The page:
Education unions are taking advantage, running ads and mail pieces against Republicans who have cut education funding or voted against lowering student loan interest rates. Republicans, meanwhile, are mostly trying to change the subject to terrorism, brown immigrants, Ebola, and the traditional divide-and-conquer—stirring up fear rather than addressing the underfunded schools and student debt affecting so many Americans—but some, like Michigan Gov. Rick Snyder, Wisconsin Gov. Scott Walker, and North Carolina Senate candidate Thom Tillis, have been forced on the defensive about education.
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Education touches the vast majority of voters, from overcrowded grade school classrooms to adult lives shaped by enormous student debt, and the Republican agenda would make these things worse. Why not? Their wealthy donors don't have to worry about any of that.
06:45 Ocean heat storage: a particularly lousy policy target + Update» RealClimate
The New York Times, 12 December 2027: After 12 years of debate and negotiation, kicked off in Paris in 2015, world leaders have finally agreed to ditch the goal of limiting global warming to below 2 °C. Instead, they have agreed to the new goal of limiting global ocean heat content to 1024 Joules. The […]

Fri 17 October, 2014

19:51 100 More GunFAILs, which brings us to GunFAIL LXXIX, but we're still not caught up.» Daily Kos
Five of 39 guns "forgotten" by their owners and found by TSA agents at airports across the country, Oct. 10-16. A total of 268 guns were discovered since the last GunFAIL list was published in mid-September.
Okay, it's time to get out of the summer doldrums, already. It's October, and time to get caught up and back to the weekly posting schedule. By the way, if you were keeping score at home, we would be somewhere around GunFAIL XCI if we'd published weekly during the summer.

Anyway, here's a quick and dirty rundown on the numbers in our most-frequently reported categories. From around mid-August to early September, we saw 11 "home invasion" shootings, that is, where someone has accidentally fired into their neighbors' home or property, not counting two additional instances of firing into a neighboring hotel room. There were also 11 target shooting accidents of various kinds, five hunting accidents, five accidents while cleaning still-loaded guns, six various FAILs involving law enforcement or security officers, three shootings of people mistaken for intruders, two accidental shootings arising from attempted interventions in ongoing attacks or robberies, three accidental discharges while out shopping or dining in public, and the first accidental discharge in the classroom of the still-young school year.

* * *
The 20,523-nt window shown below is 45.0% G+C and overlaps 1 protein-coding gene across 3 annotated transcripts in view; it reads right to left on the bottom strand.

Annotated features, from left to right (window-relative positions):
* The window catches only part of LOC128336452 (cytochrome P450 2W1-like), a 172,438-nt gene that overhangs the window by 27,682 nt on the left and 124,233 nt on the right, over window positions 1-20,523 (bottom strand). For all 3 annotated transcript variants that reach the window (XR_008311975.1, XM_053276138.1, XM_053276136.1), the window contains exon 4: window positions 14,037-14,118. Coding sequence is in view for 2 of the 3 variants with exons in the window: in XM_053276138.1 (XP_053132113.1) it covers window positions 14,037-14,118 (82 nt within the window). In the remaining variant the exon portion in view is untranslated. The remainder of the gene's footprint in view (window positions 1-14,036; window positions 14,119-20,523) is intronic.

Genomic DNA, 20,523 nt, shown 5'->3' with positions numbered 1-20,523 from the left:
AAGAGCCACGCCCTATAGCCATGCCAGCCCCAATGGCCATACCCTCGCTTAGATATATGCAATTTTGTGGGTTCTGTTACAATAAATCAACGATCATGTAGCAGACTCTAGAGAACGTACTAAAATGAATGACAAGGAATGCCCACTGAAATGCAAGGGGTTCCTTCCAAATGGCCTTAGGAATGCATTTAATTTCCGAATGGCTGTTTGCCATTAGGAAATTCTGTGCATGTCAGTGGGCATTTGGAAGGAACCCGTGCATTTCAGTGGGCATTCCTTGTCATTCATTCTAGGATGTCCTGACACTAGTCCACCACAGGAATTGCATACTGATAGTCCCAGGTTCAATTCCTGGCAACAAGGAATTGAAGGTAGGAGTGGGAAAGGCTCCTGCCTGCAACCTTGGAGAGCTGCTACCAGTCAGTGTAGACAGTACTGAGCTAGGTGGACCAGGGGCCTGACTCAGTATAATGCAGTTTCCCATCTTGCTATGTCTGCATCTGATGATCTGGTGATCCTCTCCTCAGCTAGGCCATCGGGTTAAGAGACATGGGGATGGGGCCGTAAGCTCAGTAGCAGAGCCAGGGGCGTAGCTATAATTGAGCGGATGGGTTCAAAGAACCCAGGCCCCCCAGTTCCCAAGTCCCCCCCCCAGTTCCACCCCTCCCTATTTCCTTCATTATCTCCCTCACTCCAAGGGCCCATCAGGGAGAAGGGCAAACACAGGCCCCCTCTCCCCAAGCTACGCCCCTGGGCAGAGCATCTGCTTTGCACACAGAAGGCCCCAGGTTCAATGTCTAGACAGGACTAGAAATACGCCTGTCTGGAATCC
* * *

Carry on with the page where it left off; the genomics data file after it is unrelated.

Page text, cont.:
The really alarming numbers, though, were among those who accidentally shot themselves (33), those who accidentally shot a family member or significant other (11), and kids who were accidentally shot (29). Among all the carnage, 17 of the 100 incidents on the list resulted in fatalities.

Which were our most spectacular GunFAILs this time around? Number 14, which demonstrates the need to keep track of your weapon at all times and not accidentally throw it into a bonfire. Number 32, in which a grandmother mistook her 7-year-old grandson for an intruder and shot him. Number 37, in which a son argued with and then shot his father and fled, the mother called police, and when a deputy arrived, mom shot him, thinking it was her son returning. Number 52, in which an angry driver attempting a road rage shooting of a nearby driver accidentally shot himself in the head and killed himself. Number 91, the Idaho State University professor who accidentally shot himself in the foot in the middle of chemistry class. Number 65, in which a cameraman from the long-running TV reality show Cops was accidentally shot and killed during filming, by a cop. And finally, number 17, in which a man carrying his gun under Georgia's new "guns everywhere" law to a German-style biergarten in the Bavarian-themed tourist town of Helen accidentally shot himself in the hand, and the same bullet killed a visitor across the street.